16 October 2008

bikefix Exclusive Review Update: Castelli Free short

Hiker: There's a scorpion on your shorts!
Me: [girlish shriek that can't be described with mere letters]
Hiker: No- look, right there... Freak.

So they were. Sitting proudly atop my thighs as I sat for a mid-ride snack were two likenesses of Castelli's mascot (who, I'm told, goes by the name Gus). They weren't alone, of course- scorpion likenesses are printed in grippy silicone on the outside of the thigh grippers of my Castelli Free shorts and another warns off overtakers from its perch on my left buttock. Yes, these are top-of-the range shorts. Lest you forget who's range they top, Gus is there to remind you.

I first reviewed the Free's last April, after only a month or so worth of use. At the time, I mentioned one can't help but feel special when wearing such an indulgence as technologically-advanced $200 cycling shorts. Part of the company's ne plus ultra Rossa Corsa range, the Castelli Free's represent everything that the company feels a short should be. The multi-density/multi-thickness AC pad is not only antimicrobial (a very good thing down there), but claims to maintain a constant 98 degree temperature in use. The Free's are constructed of several different fabrics- each with their own role. Durable and seamless Action inner panels are used against the saddle where wear is expected, Energia compressive fabric is used on the sides to support the leg muscles and lightweight and breathable Breathe let heat escape from the front and upper back. The leg grippers are an odd sandwich of slow-rebounding material (sort of like very thin, breathable Neoprene), printed with a silicone gripper on the inside, the aforementioned silicone scorpions on the outside, and themselves a very cool red on the inside. There's a 1 x 1/2in reflective covering the rearmost seam as well- a nice touch that never irritated my legs as I feared it might.

Speaking of riding, how did they feel? While constructed of only seven panels total, the cut of the Free's is easily among the best I've worn, and the shorts did a fantastic job playing second skin while on the bike, never drawing attention to themselves. They were certainly above-average compression wise- something I like very much (though that effect will likely be largely dependant on thigh girth). Despite the substantial feeling fabrics at the inside and outside of the thighs, they moved moisture and heat very well, even during the hottest New Mexico summer days. I would have to describe Castelli's AC pad as racey more than plush. In that context (hard efforts under 2 or 3 hours), I'd certainly describe it as a success. There is plenty of well-placed padding where it needs to be, and it quickly tapers away to be very unobtrusive overall. While I didn't feel that it was more or less cool than other quality pads I've owned, the antimicrobial properties have kept it from getting too funky when left in the hamper too long. For more distance or comfort-oriented riders, though, there are likely more comfortable pads. As a result, I've been wearing the Free's more and more off road. The frequent position changes that dirt riding require work very will with the AC chamois- it stays exactly where it should be during all manner of maneuvers, even when soaking wet.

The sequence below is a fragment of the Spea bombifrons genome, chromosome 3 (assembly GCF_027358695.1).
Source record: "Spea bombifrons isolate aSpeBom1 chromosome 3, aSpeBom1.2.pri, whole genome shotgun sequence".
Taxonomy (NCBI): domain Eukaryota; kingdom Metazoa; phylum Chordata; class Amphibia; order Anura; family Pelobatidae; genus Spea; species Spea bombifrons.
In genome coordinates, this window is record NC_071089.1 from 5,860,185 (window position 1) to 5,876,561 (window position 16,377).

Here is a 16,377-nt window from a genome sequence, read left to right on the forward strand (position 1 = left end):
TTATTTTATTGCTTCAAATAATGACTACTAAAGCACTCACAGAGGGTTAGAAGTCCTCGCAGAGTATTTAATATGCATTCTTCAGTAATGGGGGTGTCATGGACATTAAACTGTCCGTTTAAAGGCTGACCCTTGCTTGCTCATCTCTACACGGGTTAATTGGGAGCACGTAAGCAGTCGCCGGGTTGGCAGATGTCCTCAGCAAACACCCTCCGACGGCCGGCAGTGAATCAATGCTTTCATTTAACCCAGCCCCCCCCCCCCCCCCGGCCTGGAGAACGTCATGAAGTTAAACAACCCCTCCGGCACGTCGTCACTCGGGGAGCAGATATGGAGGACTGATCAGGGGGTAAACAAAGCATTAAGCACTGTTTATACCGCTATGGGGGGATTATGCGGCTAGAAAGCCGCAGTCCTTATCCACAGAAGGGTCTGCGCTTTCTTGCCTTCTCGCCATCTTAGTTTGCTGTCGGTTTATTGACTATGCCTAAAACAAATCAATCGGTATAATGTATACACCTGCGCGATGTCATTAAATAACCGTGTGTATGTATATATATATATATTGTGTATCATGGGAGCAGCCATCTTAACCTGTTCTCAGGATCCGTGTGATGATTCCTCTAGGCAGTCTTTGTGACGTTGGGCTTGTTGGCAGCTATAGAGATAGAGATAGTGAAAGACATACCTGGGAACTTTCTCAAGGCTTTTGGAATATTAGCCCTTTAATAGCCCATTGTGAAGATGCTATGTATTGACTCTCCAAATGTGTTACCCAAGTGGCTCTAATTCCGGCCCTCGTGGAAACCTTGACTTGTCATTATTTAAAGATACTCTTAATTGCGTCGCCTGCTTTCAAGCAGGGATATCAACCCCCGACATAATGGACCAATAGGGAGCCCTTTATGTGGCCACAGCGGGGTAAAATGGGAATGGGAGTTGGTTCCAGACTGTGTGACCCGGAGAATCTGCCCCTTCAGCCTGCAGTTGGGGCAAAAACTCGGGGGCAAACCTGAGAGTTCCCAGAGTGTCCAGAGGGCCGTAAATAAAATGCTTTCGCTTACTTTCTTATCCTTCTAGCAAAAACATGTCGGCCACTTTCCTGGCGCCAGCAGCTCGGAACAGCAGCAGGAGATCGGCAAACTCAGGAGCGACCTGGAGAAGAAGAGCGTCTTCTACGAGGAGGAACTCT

The leg grippers don't grip as well as I'm used to- in fact, they sometimes come away from my thighs a little bit, which is strange. I'm not sure if it's a really bad thing- I only saw the problem rather than feeling it, but am thinking that a bit of fabric could be taken in in that area. Because they're not really in motorists' line of sight, the reflective tabs might be moved 'round to the outside a bit, but that's nitpicking, really. The shorts themselves have survived a couple of scary crashes and been hip-checked into trees at speed without visible damage. In fact, after seven months and about 125 hours in the saddle, the only visible wear came from a stray Velcro strap on my road bike saddle bag, which snagged for about 30 miles before I realized where the itch was coming from. Beyond that, they look nearly new. While bomber is a term I'd never have expected to use to describe high-end Italian road gear, the Free's are certainly deserving of the term. For those race-y types who prefer the feel of an unobtrusive pad, the Free's would be an excellent choice. Century riders and disto-freaks, though, might want seek a bit more comfort elsewhere. While I expected them to be my favorite road shorts, after seven months of intensive use (at least once a week), I'm surprised to find the Free's to be my favorite mountain shorts. If $200 is a stretch, the Cronus shorts use the durable Action fabric all over and feature the same AC pad.



No comments: